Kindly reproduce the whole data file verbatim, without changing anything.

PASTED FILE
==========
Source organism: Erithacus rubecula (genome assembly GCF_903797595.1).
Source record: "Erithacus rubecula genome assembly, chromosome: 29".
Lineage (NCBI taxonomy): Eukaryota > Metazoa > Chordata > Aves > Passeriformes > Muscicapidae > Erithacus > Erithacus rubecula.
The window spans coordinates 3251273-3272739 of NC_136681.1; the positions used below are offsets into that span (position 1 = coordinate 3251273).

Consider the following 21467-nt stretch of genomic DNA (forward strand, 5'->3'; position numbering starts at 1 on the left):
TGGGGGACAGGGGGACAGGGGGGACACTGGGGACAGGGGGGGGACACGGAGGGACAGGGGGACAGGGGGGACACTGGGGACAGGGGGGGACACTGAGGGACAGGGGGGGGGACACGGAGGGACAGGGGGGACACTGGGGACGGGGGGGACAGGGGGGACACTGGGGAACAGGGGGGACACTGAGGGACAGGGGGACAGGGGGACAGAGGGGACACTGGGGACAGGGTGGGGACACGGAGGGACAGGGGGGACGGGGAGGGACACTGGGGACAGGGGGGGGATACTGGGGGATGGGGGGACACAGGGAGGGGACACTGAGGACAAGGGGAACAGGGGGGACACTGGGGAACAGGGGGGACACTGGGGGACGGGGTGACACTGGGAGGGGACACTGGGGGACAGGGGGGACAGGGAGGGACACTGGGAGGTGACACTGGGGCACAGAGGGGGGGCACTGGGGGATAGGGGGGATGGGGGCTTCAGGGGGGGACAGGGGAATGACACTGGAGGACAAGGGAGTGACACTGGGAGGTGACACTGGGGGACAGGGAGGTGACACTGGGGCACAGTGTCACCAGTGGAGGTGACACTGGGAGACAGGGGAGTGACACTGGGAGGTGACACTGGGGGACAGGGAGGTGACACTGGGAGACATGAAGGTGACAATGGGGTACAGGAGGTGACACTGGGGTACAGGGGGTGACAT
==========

Source organism: Erithacus rubecula (genome assembly GCF_903797595.1).
Source record: "Erithacus rubecula genome assembly, chromosome: 29".
Lineage (NCBI taxonomy): Eukaryota > Metazoa > Chordata > Aves > Passeriformes > Muscicapidae > Erithacus > Erithacus rubecula.
The window spans coordinates 3251273-3272739 of NC_136681.1; the positions used below are offsets into that span (position 1 = coordinate 3251273).

Consider the following 21467-nt stretch of genomic DNA (forward strand, 5'->3'; position numbering starts at 1 on the left):
TGGGGGACAGGGGGACAGGGGGGACACTGGGGACAGGGGGGGGACACGGAGGGACAGGGGGACAGGGGGGACACTGGGGACAGGGGGGGACACTGAGGGACAGGGGGGGGGACACGGAGGGACAGGGGGGACACTGGGGACGGGGGGGACAGGGGGGACACTGGGGAACAGGGGGGACACTGAGGGACAGGGGGACAGGGGGACAGAGGGGACACTGGGGACAGGGTGGGGACACGGAGGGACAGGGGGGACGGGGAGGGACACTGGGGACAGGGGGGGGATACTGGGGGATGGGGGGACACAGGGAGGGGACACTGAGGACAAGGGGAACAGGGGGGACACTGGGGAACAGGGGGGACACTGGGGGACGGGGTGACACTGGGAGGGGACACTGGGGGACAGGGGGGACAGGGAGGGACACTGGGAGGTGACACTGGGGCACAGAGGGGGGGCACTGGGGGATAGGGGGGATGGGGGCTTCAGGGGGGGACAGGGGAATGACACTGGAGGACAAGGGAGTGACACTGGGAGGTGACACTGGGGGACAGGGAGGTGACACTGGGGCACAGTGTCACCAGTGGAGGTGACACTGGGAGACAGGGGAGTGACACTGGGAGGTGACACTGGGGGACAGGGAGGTGACACTGGGAGACATGAAGGTGACAATGGGGTACAGGAGGTGACACTGGGGTACAGGGGGTGACAT